“About 10 years ago I was writing an article about Lawrence and decided to take a closer look at the painting,” Soussi said.

There he found McBey’s name in the right corner and, his curiosity piqued, wanted to know more.

“I found out he was Scottish, born illegitimately in the late 19th century in the North East of Scotland and lived an incredible life.”

%image(‘16125228’, type=”article-full”, alt=”McBey’s 1952 oil composition of his maid, Zohra, painted in Tangier”)

This led Soussi to wonder how he was not better known that a Scot had painted the earliest extant portrait of Lawrence which is now in the Imperial War Museum and many of the major protagonists of the Middle East during the First World War.

Lawrence’s portrayal is particularly evocative because he was troubled that Britain was going to give up giving the Arabs a state, intending to share the Middle East with France instead.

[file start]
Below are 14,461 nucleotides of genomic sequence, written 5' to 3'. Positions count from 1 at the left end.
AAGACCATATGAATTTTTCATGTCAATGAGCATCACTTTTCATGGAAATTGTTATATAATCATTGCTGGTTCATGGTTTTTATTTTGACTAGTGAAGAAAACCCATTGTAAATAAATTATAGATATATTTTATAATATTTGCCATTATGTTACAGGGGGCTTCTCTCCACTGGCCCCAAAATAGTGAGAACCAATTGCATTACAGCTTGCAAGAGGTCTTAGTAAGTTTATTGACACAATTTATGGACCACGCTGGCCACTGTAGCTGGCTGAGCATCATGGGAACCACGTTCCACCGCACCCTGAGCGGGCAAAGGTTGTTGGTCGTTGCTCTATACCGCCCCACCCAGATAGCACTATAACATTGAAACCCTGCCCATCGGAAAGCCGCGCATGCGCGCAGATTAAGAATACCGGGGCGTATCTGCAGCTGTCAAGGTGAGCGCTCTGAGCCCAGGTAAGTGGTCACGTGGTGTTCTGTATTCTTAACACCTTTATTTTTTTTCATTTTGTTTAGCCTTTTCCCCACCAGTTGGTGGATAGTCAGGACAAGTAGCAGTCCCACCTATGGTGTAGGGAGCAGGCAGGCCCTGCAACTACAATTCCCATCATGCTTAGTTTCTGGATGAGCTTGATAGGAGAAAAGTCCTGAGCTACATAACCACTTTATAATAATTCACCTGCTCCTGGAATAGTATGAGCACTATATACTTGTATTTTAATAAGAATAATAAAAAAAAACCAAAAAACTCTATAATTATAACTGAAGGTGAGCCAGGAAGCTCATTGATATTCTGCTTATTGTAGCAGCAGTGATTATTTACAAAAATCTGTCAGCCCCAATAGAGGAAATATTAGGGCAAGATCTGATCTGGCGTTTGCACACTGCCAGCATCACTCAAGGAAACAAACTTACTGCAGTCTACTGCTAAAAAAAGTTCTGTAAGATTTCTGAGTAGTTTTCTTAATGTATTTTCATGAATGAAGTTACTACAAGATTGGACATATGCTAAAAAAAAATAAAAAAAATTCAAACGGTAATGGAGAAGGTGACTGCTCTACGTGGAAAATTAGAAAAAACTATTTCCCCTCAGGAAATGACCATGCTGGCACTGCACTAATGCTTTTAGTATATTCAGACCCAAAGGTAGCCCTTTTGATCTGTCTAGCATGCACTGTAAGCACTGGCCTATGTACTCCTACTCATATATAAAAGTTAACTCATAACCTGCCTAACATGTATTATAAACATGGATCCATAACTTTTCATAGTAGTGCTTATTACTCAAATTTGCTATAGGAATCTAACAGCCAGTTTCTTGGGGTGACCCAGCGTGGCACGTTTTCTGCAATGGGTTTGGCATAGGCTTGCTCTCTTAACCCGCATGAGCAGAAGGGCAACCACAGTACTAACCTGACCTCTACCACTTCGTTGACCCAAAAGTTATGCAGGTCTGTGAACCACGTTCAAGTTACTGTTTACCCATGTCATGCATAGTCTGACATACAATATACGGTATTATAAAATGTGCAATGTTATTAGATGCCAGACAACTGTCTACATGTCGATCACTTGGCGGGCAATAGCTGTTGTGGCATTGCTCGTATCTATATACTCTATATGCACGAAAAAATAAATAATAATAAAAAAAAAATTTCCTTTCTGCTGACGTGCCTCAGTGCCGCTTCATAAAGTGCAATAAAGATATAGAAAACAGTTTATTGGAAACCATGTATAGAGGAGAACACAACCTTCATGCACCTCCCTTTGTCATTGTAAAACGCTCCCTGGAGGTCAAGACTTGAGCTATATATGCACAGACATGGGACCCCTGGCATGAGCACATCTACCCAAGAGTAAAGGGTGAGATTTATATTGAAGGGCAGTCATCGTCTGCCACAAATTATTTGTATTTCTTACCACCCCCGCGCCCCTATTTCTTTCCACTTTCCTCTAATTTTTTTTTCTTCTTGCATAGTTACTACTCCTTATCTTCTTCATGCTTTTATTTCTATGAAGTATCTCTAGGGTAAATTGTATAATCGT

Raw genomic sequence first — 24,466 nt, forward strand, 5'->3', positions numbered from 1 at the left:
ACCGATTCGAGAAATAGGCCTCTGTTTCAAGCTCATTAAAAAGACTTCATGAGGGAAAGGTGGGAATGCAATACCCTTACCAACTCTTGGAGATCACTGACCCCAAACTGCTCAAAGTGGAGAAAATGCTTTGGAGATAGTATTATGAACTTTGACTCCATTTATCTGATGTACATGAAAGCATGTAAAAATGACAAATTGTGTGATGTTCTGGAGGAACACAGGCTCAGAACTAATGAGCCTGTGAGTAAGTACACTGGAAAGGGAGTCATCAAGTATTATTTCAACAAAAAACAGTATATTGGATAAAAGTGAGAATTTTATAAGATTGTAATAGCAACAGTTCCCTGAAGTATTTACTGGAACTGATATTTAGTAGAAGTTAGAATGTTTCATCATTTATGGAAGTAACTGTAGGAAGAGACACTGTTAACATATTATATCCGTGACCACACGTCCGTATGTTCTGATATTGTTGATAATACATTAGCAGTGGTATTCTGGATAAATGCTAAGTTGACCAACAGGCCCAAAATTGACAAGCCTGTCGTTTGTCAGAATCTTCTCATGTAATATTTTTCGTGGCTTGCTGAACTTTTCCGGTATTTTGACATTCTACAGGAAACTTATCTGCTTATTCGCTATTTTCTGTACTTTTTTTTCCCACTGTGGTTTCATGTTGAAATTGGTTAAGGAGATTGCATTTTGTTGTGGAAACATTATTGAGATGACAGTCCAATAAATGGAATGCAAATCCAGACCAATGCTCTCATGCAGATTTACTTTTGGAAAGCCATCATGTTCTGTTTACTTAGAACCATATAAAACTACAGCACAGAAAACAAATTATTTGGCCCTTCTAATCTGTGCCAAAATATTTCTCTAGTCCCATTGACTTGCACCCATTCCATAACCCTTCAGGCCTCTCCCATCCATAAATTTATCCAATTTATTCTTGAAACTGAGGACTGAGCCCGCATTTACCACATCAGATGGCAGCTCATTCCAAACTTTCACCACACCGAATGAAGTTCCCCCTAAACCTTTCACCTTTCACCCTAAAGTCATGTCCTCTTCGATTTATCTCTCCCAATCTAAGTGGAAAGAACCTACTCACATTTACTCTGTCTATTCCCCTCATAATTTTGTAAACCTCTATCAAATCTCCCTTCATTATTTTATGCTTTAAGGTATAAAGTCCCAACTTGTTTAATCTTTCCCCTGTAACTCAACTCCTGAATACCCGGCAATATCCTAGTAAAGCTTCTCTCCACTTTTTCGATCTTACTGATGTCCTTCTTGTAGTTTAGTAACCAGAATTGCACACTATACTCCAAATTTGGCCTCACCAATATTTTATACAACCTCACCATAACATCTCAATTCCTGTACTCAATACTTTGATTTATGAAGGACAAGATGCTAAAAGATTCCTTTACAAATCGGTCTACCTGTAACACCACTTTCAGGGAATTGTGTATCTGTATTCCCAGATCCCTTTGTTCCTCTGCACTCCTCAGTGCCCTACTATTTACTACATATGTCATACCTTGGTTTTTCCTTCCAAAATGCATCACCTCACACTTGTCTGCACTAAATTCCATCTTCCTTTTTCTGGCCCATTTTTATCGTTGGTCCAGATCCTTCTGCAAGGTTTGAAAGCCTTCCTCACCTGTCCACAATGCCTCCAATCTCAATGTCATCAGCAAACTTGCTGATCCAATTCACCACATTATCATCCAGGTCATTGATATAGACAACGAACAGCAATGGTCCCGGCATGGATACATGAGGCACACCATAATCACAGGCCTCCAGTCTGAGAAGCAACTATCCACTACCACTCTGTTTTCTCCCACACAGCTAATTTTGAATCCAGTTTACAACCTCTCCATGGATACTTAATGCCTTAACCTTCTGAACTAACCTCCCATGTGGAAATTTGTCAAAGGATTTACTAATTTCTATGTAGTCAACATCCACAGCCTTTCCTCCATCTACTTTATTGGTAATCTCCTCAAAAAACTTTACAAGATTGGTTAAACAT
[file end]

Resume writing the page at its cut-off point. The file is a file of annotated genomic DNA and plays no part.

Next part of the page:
“It was a pivotal moment in history and McBey saw the Arab region change before his eyes,” Soussi said. “He witnessed this massive change and the betrayal and fragmentation of the region.

“Another thing to say about him is that although he was a man of his time, I didn’t see him anywhere with racist or pejorative views about other people – he was an internationalist. Someone someone asked me recently if he would have supported Scottish independence, and obviously I can’t answer that, but I can tell you he was definitely an internationalist, a man of the world.

After the war, McBey produced a series of prints based on his designs which sold well, greatly enhancing his reputation. Soon they were achieving auction prices only previously achieved by Old Masters and he was commissioned to paint portraits of such figures as Sir Harry Lauder and RB Cunninghame Graham.

HOWEVER, in 1929 the Wall Street Crash hit the etching market, so McBey now concentrated on oils and watercolours, moving to Tangier where he painted many of the locals, including his young servant. . It is this painting that has been nicknamed the Moroccan Mona Lisa.